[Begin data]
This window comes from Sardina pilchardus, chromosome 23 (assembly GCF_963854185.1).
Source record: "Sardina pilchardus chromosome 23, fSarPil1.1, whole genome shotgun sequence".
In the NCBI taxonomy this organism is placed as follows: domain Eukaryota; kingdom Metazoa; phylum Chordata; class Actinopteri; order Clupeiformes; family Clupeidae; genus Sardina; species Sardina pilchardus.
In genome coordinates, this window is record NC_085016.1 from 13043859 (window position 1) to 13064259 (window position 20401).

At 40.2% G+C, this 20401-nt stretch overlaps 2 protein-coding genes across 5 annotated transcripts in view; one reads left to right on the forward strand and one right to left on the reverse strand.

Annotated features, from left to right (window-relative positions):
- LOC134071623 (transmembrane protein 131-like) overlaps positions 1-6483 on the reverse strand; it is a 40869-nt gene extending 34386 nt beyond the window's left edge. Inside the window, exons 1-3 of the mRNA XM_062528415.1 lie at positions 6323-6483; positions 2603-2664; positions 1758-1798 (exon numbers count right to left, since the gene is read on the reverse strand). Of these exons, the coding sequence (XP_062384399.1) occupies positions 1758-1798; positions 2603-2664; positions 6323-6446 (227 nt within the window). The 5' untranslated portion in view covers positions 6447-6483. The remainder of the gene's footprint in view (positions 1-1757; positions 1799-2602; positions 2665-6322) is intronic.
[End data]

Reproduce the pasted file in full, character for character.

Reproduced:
This window comes from Sardina pilchardus, chromosome 23 (assembly GCF_963854185.1).
Source record: "Sardina pilchardus chromosome 23, fSarPil1.1, whole genome shotgun sequence".
In the NCBI taxonomy this organism is placed as follows: domain Eukaryota; kingdom Metazoa; phylum Chordata; class Actinopteri; order Clupeiformes; family Clupeidae; genus Sardina; species Sardina pilchardus.
In genome coordinates, this window is record NC_085016.1 from 13043859 (window position 1) to 13064259 (window position 20401).

At 40.2% G+C, this 20401-nt stretch overlaps 2 protein-coding genes across 5 annotated transcripts in view; one reads left to right on the forward strand and one right to left on the reverse strand.

Annotated features, from left to right (window-relative positions):
- LOC134071623 (transmembrane protein 131-like) overlaps positions 1-6483 on the reverse strand; it is a 40869-nt gene extending 34386 nt beyond the window's left edge. Inside the window, exons 1-3 of the mRNA XM_062528415.1 lie at positions 6323-6483; positions 2603-2664; positions 1758-1798 (exon numbers count right to left, since the gene is read on the reverse strand). Of these exons, the coding sequence (XP_062384399.1) occupies positions 1758-1798; positions 2603-2664; positions 6323-6446 (227 nt within the window). The 5' untranslated portion in view covers positions 6447-6483. The remainder of the gene's footprint in view (positions 1-1757; positions 1799-2602; positions 2665-6322) is intronic.